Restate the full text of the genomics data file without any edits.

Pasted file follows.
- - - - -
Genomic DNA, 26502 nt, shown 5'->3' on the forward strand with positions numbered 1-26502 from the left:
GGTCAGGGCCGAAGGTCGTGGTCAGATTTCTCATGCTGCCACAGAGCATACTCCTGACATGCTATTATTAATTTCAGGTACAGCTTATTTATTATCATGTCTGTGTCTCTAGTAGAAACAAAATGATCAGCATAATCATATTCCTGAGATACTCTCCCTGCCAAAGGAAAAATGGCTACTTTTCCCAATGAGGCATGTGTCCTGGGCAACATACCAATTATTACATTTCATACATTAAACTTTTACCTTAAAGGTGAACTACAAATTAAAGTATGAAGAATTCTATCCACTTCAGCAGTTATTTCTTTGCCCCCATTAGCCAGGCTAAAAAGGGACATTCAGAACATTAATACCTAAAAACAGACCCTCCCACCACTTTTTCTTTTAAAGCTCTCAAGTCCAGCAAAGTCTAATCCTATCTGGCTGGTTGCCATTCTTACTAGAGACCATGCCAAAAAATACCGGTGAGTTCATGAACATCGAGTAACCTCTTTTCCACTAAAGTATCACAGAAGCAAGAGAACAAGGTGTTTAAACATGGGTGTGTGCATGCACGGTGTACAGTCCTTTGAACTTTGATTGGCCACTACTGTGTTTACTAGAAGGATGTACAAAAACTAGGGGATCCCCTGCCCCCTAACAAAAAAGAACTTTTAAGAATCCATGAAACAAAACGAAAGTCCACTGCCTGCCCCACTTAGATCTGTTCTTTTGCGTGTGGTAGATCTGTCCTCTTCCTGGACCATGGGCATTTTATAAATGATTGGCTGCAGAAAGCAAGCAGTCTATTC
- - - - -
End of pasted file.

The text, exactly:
Genomic DNA, 26502 nt, shown 5'->3' on the forward strand with positions numbered 1-26502 from the left:
GGTCAGGGCCGAAGGTCGTGGTCAGATTTCTCATGCTGCCACAGAGCATACTCCTGACATGCTATTATTAATTTCAGGTACAGCTTATTTATTATCATGTCTGTGTCTCTAGTAGAAACAAAATGATCAGCATAATCATATTCCTGAGATACTCTCCCTGCCAAAGGAAAAATGGCTACTTTTCCCAATGAGGCATGTGTCCTGGGCAACATACCAATTATTACATTTCATACATTAAACTTTTACCTTAAAGGTGAACTACAAATTAAAGTATGAAGAATTCTATCCACTTCAGCAGTTATTTCTTTGCCCCCATTAGCCAGGCTAAAAAGGGACATTCAGAACATTAATACCTAAAAACAGACCCTCCCACCACTTTTTCTTTTAAAGCTCTCAAGTCCAGCAAAGTCTAATCCTATCTGGCTGGTTGCCATTCTTACTAGAGACCATGCCAAAAAATACCGGTGAGTTCATGAACATCGAGTAACCTCTTTTCCACTAAAGTATCACAGAAGCAAGAGAACAAGGTGTTTAAACATGGGTGTGTGCATGCACGGTGTACAGTCCTTTGAACTTTGATTGGCCACTACTGTGTTTACTAGAAGGATGTACAAAAACTAGGGGATCCCCTGCCCCCTAACAAAAAAGAACTTTTAAGAATCCATGAAACAAAACGAAAGTCCACTGCCTGCCCCACTTAGATCTGTTCTTTTGCGTGTGGTAGATCTGTCCTCTTCCTGGACCATGGGCATTTTATAAATGATTGGCTGCAGAAAGCAAGCAGTCTATTC